European ambassadors at the United Nations called on North Korea to reengage in talks with the U.S. over its nuclear weapons program and vowed that international sanctions will remain in place until Pyongyang complies.
North Korea needs to “take concrete steps with a view to abandoning all weapons of mass destruction and ballistic missile programs,” according to a statement issued Tuesday by six European envoys following a closed-door U.N. Security Council meeting.
“It is vital that the Security Council upholds its resolutions,” said the ambassadors, who represent Germany, France, the U.K., Belgium, Poland and Estonia. “International sanctions must remain in place and be fully and strictly enforced.”
The Security Council meeting followed one day of talks in Sweden over the weekend between North Korean and American negotiators, the first such discussions in about eight months. Those talks ended with little agreement about what was even on the table. North Korean nuclear envoy Kim Myong Gil said the U.S. arrived “empty-handed” to the talks in Stockholm, a point disputed by State Department officials.
Kim Jong Un’s regime warned on Monday that North Korea could go on a “new path” if economic sanctions aren’t eased. It added that more talks with the U.S. are unlikely until measures are taken to withdraw Washington’s “hostile policy,” South Korea’s Yonhap News Agency reported.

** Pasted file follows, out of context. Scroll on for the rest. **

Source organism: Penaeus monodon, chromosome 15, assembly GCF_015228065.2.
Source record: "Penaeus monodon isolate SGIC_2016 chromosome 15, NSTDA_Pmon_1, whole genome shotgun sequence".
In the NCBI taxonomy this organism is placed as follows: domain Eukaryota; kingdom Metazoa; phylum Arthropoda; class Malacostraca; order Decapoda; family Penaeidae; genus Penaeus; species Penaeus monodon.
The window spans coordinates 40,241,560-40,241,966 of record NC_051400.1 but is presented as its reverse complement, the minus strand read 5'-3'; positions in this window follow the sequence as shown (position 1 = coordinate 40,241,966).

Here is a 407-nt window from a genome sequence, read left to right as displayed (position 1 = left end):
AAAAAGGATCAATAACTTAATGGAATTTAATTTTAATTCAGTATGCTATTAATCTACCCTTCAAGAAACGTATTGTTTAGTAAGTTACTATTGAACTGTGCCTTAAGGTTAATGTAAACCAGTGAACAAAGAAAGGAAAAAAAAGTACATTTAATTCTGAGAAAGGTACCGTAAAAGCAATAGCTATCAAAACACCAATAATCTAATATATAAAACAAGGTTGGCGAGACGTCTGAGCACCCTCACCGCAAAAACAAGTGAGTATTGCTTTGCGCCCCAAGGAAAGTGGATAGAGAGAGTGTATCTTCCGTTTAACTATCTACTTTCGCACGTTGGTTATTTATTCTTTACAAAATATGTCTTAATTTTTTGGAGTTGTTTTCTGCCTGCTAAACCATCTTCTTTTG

After more than a year of diplomacy and three meetings between President Donald Trump and Kim, the U.S. and North Korea have yet to agree on what would even constitute North Korea’s denuclearization, let alone draw up a road map to achieve it. With the U.S. focused on direct talks with the regime, Europeans have taken the lead at the U.N. over the past year in calling out North Korea’s violations of sanctions.
The underwater firing of a Pukguksong-3 missile on Oct. 2 was the longest-range weapon Kim’s regime has tested since the last intercontinental ballistic missile test in November 2017. Pentagon officials have cast doubt on whether the missile was launched from a submarine, as earlier reports indicated, saying U.S. analysis suggests it was fired from a sea-based platform.
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